Casper the Gay Giant, or Orchard Fairy as he calls himself, never really came out properly. His parents disapproved, and he didn't like the flamboyantly gay scene so he lived quietly on his own. Then he met Harold, who rescued him and didn't care if Casper was gay as long as he'd help him hide a body. Casper makes gay jokes about kidnapping lumberjacks, and threatens gangsters with gay searches, in some sort of euphoria because he's out of the closet and none of these people mind. He loves them for it, and would die for any one of them.
When did you first consider yourself a writer?
Not yet, I'm still working on it.
How did you come up with the title of your first novel?
I came up with 'Planting the Orchard' because the refugees arrive in a road called Orchard Close, where they dig in and fortify. The series name, Fall of the Cities, came later and describes what is happening to them and others.
Do you see writing as a career?
No. I'm seventy and retired (allegedly). I'll write as long as I can, because now I've started I have lots of ideas. With a bit of luck I won't leave a series part-finished, but if so I hope someone finishes it. I've told my daughter where to find all my storylines.
If you had to do it all over again, would you change anything in your latest book?
That hasn't been out long enough for me to have regrets. :-) I would change something in my first book, Fall of the Cities - Planting the Orchard, if I could. The opening is very military, to introduce the main character, but the series is about a disparate group of civilians struggling to survive. If I could redo it, I would write the opening scenes as a flashback later in the book.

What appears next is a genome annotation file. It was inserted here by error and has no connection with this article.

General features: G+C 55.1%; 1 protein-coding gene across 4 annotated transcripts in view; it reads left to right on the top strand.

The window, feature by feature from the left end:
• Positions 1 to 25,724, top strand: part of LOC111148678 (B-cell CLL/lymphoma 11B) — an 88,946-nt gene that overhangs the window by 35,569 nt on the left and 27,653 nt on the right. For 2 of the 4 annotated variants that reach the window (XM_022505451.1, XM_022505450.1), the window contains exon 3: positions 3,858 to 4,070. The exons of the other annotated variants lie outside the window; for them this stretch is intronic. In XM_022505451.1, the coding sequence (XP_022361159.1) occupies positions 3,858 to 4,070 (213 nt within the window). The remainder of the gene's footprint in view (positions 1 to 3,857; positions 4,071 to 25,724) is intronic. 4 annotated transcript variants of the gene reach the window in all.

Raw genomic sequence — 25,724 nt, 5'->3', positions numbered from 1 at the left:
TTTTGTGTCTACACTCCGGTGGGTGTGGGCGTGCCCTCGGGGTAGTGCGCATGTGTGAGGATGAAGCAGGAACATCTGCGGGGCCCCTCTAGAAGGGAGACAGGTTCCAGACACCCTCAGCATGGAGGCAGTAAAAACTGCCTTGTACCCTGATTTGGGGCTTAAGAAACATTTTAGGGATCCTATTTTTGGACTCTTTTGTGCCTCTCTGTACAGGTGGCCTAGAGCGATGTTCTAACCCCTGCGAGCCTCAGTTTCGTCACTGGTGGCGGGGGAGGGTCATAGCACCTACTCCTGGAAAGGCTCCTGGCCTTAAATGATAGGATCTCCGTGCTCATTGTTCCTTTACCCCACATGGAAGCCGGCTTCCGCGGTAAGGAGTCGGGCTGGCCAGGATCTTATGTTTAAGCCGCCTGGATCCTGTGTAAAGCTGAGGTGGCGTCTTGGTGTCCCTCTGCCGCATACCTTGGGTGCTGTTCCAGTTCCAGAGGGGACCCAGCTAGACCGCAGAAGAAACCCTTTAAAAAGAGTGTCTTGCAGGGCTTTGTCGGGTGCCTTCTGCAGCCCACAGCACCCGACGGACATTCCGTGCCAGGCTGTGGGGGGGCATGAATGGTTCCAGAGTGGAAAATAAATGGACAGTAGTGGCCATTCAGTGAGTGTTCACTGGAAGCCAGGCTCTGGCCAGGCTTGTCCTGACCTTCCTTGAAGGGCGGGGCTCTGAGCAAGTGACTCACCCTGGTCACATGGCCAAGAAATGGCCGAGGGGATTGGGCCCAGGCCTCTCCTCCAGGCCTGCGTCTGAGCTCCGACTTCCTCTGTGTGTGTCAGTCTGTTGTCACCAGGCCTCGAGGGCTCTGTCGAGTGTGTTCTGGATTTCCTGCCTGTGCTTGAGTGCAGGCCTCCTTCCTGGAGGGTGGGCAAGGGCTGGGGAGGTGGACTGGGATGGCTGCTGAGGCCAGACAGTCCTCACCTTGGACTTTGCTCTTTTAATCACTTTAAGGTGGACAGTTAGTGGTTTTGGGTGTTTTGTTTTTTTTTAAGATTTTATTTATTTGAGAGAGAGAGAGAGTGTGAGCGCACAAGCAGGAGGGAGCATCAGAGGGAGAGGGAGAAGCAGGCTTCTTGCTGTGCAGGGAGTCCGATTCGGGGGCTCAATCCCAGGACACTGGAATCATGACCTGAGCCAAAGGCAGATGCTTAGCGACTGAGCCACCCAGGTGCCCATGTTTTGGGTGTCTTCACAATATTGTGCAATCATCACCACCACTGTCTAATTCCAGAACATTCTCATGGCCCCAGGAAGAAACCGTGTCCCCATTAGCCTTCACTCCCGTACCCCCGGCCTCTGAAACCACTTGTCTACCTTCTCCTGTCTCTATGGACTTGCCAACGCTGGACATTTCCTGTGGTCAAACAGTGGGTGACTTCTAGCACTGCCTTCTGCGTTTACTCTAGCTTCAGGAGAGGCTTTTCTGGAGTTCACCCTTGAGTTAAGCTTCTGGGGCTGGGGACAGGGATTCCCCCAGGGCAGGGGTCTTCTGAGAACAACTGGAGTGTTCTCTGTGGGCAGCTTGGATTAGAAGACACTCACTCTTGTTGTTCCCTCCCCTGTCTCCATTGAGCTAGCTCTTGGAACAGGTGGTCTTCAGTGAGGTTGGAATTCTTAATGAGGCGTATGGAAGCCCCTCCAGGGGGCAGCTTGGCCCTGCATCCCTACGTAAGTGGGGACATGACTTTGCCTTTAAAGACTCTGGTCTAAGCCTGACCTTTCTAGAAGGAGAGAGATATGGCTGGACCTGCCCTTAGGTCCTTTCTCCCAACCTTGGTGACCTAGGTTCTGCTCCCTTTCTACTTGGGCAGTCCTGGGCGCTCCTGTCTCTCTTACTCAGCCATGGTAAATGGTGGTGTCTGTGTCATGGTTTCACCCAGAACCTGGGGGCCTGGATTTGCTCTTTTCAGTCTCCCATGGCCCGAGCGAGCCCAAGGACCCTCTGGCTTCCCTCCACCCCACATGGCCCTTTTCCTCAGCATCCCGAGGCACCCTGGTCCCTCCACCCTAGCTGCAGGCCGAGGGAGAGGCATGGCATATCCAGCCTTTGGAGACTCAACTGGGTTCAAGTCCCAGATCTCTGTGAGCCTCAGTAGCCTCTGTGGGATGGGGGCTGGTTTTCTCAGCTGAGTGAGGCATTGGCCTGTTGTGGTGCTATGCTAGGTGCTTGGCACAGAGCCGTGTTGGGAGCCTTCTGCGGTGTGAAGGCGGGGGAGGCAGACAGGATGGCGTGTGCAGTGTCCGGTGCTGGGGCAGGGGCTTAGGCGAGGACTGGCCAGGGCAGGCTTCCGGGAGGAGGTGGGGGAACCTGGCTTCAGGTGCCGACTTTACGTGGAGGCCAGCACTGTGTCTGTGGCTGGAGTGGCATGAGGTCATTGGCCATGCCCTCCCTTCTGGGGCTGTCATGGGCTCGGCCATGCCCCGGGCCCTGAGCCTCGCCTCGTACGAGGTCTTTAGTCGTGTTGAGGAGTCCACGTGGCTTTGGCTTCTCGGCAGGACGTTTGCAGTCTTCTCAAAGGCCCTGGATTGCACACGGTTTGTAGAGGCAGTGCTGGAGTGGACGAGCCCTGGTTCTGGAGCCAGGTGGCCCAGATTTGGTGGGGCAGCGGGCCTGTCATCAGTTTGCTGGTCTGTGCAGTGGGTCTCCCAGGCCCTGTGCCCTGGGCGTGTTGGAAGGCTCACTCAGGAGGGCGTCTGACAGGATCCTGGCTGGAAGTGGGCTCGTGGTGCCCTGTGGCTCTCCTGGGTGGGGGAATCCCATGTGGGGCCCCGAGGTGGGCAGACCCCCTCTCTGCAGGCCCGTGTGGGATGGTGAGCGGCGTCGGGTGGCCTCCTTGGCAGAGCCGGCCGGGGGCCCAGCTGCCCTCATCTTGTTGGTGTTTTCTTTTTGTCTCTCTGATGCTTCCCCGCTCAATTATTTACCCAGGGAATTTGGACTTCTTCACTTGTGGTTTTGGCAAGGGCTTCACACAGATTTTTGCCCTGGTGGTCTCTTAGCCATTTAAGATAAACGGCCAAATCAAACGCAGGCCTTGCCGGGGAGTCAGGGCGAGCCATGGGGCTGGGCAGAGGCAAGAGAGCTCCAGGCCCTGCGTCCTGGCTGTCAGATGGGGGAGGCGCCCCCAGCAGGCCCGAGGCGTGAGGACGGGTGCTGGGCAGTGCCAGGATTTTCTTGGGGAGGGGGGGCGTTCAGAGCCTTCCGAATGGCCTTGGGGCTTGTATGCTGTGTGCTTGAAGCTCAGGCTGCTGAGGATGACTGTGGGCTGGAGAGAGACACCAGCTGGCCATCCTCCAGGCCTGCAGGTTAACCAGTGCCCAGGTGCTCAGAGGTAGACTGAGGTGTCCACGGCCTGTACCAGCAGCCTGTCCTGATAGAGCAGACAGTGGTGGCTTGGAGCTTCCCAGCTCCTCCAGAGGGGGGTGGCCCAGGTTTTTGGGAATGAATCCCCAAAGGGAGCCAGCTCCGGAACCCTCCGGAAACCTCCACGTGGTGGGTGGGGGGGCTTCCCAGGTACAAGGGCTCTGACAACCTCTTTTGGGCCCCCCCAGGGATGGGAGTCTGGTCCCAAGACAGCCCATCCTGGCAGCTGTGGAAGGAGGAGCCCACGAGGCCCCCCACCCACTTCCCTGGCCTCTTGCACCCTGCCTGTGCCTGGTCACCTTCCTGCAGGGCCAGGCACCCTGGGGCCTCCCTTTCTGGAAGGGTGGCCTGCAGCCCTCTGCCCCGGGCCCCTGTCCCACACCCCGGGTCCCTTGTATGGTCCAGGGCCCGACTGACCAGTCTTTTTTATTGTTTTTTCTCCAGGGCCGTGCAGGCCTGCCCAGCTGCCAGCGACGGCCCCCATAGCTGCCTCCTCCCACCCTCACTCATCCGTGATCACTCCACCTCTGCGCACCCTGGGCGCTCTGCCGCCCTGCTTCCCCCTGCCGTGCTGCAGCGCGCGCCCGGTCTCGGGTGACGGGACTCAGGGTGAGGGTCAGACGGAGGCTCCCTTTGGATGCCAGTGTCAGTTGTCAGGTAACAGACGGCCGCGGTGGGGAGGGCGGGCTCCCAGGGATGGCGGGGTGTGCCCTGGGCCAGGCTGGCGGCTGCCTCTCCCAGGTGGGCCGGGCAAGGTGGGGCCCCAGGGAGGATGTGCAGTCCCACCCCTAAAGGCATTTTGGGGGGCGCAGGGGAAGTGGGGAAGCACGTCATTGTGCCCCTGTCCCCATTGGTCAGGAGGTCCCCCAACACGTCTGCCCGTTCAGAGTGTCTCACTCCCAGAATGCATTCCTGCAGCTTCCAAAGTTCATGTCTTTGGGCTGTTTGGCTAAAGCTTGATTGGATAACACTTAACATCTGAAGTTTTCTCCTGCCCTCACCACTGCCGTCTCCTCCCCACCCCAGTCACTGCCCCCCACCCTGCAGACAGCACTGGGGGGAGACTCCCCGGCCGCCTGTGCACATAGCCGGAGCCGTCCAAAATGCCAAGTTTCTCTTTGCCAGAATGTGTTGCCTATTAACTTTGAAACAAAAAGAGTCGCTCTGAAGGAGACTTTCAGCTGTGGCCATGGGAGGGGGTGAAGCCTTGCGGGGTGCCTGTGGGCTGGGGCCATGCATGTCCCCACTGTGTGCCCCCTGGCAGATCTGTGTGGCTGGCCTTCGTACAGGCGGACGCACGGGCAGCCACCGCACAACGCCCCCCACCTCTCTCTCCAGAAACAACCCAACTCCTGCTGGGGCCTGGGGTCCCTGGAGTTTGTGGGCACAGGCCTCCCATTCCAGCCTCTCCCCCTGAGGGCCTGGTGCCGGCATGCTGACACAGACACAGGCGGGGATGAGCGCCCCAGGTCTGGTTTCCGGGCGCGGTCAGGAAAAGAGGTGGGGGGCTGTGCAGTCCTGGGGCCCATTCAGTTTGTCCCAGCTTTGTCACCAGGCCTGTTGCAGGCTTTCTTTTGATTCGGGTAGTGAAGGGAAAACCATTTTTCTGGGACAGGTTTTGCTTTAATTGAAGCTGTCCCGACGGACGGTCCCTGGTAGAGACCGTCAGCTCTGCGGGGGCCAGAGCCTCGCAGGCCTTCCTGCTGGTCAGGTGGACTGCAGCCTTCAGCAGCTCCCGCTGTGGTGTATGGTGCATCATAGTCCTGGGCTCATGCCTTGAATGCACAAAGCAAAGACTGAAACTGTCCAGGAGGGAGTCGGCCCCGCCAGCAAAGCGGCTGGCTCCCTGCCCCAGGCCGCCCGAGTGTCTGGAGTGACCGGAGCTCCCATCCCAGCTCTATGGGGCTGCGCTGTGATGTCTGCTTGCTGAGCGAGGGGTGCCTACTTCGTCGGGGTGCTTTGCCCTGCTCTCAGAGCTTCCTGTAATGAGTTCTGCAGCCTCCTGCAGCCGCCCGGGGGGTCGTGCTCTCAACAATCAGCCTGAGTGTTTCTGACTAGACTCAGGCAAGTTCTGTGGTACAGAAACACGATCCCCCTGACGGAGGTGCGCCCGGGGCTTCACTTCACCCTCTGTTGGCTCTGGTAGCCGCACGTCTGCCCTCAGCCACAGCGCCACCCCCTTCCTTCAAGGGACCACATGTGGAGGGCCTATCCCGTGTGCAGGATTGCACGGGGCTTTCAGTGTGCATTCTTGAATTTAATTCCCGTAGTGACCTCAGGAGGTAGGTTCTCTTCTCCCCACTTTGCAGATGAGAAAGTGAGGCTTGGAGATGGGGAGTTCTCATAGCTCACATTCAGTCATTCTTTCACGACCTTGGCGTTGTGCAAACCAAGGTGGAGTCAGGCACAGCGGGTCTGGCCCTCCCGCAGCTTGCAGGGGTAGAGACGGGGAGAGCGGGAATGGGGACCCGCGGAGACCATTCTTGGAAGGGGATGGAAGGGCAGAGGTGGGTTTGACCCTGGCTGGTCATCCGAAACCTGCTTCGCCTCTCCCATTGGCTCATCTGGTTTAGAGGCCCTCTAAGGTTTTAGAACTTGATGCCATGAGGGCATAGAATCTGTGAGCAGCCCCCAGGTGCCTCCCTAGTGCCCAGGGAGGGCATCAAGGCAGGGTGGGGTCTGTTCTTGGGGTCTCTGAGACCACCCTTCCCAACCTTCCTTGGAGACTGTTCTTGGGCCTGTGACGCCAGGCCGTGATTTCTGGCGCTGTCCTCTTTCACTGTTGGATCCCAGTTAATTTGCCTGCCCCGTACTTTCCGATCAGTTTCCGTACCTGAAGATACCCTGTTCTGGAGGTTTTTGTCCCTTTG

Did you learn anything during the writing of your recent book?
I've found that magical entities can have emotions just like people.
If your book was made into a film, who would you like to play the lead?
Unknown UK actors and actresses from the locations in the book (mainly around Birmingham) so they naturally spoke with the right accents. I dislike many of Hollywood's attempts to copy an accent, and many famous actors 'colour' their roles with their perceived personas.
Anything specific you want to tell your readers?
Please write reviews. Even if you don't give the book many stars, I'd love to know why because I'm still learning. I'm sure other authors feel the same.
What do you think about the current publishing market?
Sheer bedlam. There are so many books being published every month that the better ones are simply swamped unless the author is very lucky. Unfortunately many self-published books are not edited properly (though others are superb), so taking a dive into the unknown can result in reading a book that is really hard work. That doesn't encourage new readers to keep trying.
Do you have a favorite movie? Which of your novels can you imagine made into
It has been many years since I saw a movie because moving images give me migraines (no TV for me :-). I loved Top Gun, and The Good, the Bad and the Ugly.
Either Fall of the Cities or Ferryl Shayde would, I believe, make a good film. A disaster movie and a YA Fantasy.